Transdisciplinary Design

Religion is Systems Design

Posted on December 17, 2019

The world is melting.

When considering the health of our physical and social environments, it feels like we are drawing near our end, and yet, Google just claimed quantum supremacy, the new iPhone was just released, the next big holiday is around the corner, you are excited to go home for the stimulations of Netflix, life is pretty much the same if not better than it was 5 years ago. Around the globe the average quality of life is better than it has ever been, and yet, our problems are more entangled, messier, and dire than ever. I would argue most of these problems are due to our inability to set boundaries that resist the natural near-sightedness of human desire. In order to test that claim, we need to study human behavior, observing the flaws in our decision-making processes, but first let’s consider the role of systems design.

To combat the inclinations of human nature that can be catastrophic to humanity in their selfishness, we must develop rules, laws, regulations, to hold individual motivations in check. The development of these policies requires an inherently systems approach, inviting design theories and processes. As designers enter these spaces with grand ambitions of human welfare, we must develop our own moral code that enables us to sacrifice smaller personal losses to prevent far greater losses at the expense of others.

If we are looking for a clear example of such an ethical framework in practice, I have found that there is no more impressive systems design endeavor to consider than religion. As a practicing Muslim, I have become very aware of the aversion to some of my religious views in many design circles. Jurisprudence, especially, is viewed with disdain as an ultra-conservative mechanism of control that is incompatible with the more liberal mainstream design culture. I have found this bias to be somewhat hypocritical as religion itself is possibly the single most successful form of systems design in existence for promoting human welfare. In its non-political application, it has undoubtedly produced more social good than anything ever designed. In my personal experience, my faith has only enhanced my practice of design and vice versa. I believe there is something for the average designer to learn by studying religion from the systems perspective.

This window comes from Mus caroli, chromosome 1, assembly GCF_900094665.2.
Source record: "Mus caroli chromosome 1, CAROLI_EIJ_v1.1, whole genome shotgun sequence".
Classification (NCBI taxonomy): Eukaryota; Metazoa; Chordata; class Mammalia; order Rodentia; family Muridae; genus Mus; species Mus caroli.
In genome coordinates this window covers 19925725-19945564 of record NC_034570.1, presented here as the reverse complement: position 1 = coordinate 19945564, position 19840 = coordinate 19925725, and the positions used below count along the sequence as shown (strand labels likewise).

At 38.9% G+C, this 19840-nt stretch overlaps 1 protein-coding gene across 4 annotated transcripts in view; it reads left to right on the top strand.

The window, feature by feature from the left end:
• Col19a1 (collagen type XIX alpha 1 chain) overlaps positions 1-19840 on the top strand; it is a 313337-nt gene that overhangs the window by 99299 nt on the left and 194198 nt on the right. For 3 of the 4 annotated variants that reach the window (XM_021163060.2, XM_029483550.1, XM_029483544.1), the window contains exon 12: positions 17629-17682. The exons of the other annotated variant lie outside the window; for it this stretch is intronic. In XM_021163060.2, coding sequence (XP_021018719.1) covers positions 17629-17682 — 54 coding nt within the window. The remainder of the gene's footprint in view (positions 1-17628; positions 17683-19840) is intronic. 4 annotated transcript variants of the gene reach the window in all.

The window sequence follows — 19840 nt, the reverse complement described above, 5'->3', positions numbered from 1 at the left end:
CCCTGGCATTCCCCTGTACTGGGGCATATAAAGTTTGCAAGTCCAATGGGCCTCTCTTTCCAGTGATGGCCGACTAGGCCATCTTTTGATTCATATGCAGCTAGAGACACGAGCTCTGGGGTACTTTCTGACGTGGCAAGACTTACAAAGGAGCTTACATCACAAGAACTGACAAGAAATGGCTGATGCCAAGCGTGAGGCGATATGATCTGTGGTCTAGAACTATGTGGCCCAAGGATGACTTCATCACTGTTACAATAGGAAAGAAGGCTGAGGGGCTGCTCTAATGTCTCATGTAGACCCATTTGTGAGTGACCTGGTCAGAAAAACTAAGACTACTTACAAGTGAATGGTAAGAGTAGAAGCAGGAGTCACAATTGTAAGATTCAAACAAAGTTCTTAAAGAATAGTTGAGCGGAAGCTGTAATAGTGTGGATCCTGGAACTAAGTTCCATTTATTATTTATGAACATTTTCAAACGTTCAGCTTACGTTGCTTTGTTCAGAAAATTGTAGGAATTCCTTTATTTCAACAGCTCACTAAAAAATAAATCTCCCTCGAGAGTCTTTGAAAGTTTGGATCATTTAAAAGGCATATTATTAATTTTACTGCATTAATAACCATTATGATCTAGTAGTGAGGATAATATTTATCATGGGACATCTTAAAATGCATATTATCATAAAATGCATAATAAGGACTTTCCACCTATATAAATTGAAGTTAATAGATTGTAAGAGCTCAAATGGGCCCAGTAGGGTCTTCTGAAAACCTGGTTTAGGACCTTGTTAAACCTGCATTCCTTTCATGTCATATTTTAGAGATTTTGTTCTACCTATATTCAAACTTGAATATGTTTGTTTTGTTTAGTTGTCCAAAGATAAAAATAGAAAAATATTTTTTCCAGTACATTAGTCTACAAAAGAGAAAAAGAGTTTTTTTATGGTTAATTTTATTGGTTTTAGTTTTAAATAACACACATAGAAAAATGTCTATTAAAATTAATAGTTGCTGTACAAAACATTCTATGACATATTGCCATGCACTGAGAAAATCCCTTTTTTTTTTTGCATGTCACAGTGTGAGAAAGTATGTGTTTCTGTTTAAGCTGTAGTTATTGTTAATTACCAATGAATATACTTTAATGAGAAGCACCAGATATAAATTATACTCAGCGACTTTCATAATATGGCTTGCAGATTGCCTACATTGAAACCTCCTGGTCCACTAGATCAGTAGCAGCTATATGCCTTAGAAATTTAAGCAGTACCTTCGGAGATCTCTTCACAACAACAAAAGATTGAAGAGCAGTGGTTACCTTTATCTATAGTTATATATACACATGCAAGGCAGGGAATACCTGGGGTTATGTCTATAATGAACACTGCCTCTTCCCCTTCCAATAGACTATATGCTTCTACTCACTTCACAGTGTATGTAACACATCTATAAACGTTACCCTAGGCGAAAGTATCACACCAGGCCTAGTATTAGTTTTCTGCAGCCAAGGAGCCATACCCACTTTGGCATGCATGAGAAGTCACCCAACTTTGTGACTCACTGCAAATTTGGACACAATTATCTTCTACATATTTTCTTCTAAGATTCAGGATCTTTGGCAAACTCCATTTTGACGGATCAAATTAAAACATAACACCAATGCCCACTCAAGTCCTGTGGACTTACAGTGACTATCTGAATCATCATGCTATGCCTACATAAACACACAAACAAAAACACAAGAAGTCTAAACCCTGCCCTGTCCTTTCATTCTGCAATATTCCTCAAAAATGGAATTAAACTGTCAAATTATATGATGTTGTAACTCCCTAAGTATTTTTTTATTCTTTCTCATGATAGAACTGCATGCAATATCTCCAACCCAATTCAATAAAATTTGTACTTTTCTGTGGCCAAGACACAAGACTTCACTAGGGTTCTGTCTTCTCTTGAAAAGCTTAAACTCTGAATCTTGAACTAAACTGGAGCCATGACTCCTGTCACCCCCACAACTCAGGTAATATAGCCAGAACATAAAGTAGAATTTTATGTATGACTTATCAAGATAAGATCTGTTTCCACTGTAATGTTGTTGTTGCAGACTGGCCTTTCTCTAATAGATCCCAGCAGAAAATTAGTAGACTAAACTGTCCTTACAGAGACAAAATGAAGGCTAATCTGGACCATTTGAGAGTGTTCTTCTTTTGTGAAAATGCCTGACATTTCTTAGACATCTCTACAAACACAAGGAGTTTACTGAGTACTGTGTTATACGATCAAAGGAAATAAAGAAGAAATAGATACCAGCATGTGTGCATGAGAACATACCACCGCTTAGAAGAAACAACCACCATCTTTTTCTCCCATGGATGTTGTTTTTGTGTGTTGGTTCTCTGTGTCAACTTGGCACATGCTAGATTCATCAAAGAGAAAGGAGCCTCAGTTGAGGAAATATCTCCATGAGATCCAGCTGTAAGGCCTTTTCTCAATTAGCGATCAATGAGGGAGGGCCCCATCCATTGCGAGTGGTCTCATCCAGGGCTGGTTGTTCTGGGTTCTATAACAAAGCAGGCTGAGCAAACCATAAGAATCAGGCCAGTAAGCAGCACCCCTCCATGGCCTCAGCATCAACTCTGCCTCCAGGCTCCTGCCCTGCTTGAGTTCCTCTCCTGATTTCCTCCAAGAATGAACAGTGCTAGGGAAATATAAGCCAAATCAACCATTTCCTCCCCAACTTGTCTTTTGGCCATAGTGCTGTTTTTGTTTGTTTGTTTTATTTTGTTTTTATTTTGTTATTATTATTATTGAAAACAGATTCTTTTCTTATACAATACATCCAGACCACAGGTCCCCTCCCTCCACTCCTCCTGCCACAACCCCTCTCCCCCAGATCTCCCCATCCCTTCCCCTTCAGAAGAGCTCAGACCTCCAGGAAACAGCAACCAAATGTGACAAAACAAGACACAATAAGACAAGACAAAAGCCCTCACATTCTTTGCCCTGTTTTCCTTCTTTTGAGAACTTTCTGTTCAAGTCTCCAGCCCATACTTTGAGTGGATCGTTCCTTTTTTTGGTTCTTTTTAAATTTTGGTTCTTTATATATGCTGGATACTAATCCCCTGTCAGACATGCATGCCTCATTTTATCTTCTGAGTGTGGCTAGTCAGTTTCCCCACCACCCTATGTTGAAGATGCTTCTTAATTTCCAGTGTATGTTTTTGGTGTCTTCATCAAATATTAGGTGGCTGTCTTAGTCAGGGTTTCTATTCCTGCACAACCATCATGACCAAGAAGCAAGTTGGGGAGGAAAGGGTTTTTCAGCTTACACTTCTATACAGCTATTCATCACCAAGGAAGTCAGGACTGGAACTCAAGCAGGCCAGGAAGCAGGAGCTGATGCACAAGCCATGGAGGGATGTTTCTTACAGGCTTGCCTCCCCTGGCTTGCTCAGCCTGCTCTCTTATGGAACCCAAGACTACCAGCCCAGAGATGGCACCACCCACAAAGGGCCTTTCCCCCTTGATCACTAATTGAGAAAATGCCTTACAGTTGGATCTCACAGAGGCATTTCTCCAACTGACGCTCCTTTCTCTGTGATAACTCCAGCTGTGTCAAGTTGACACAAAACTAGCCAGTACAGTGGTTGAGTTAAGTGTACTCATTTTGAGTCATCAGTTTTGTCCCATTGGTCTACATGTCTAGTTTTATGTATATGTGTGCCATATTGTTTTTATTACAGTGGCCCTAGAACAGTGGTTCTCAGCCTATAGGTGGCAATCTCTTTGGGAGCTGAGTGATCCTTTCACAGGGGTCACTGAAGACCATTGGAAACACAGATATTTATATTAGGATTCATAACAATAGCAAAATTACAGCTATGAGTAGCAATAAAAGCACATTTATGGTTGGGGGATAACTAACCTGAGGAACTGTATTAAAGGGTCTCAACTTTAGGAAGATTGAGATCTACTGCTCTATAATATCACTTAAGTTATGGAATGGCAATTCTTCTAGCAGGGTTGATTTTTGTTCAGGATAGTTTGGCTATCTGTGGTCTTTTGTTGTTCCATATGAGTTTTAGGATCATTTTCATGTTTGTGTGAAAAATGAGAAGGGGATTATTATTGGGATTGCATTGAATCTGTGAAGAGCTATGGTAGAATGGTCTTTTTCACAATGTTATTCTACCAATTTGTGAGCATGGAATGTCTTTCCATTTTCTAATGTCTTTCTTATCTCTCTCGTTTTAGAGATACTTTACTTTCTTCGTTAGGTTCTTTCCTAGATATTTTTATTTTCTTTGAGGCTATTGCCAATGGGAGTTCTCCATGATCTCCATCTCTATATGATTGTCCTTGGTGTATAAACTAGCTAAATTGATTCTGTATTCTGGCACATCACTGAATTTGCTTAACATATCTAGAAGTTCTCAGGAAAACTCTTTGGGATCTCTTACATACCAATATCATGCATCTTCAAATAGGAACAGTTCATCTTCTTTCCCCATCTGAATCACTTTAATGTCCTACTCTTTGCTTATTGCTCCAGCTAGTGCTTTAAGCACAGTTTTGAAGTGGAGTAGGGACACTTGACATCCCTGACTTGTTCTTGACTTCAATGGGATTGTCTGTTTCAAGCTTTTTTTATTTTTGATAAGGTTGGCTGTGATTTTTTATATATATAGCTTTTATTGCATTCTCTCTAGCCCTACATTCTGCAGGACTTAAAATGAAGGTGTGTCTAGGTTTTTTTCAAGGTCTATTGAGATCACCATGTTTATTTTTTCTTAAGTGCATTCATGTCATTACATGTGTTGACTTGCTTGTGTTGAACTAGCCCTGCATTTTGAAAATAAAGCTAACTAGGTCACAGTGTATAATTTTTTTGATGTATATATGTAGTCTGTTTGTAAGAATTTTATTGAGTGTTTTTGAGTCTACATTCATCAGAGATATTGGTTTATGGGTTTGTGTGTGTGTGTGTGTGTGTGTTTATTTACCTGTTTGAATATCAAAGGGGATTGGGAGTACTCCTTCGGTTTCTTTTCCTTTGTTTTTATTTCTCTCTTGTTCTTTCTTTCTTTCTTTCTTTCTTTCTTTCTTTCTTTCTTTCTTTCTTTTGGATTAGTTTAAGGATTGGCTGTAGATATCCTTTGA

How would you go about designing a way of life for all people of all time?

How have you designed your own?

Religion is designed for the optimization of humanity. From the start, this system is understood to be developed with the wisdom of the most knowing entity, God. This entity operates with an ability to consider all possibilities simultaneously. When this system makes certain provisions as to what one should and should not do, these parameters are meant to promote the well-being of not only the individual but humanity at large. If we take the prohibition of extramarital relationships as an example wildly at odds with more “progressive” social practices, we might at first consider this mandate to be outdated and overbearing. When we broaden our area of focus to the scale of humanity and contemplate its potential as legal policy with that scope, we are able to better understand its purpose as an effective preventative measure for major societal problems. This can be broken down into a simple equation:

Life – some immediate personal gain = fewer neglected children, STDs, sexual abuses, single mothers, unplanned teenage pregnancies, high school dropouts, prostitution, deprecation of women and the female body, etc. = greater benefit for humanity

In another example, the prohibition of alcohol and non-medicinal drugs:

Life – some immediate personal gain = fewer domestic abuses, addictions, violent crime, organ failure, deaths by overdose and DUIs, etc. = greater benefit for humanity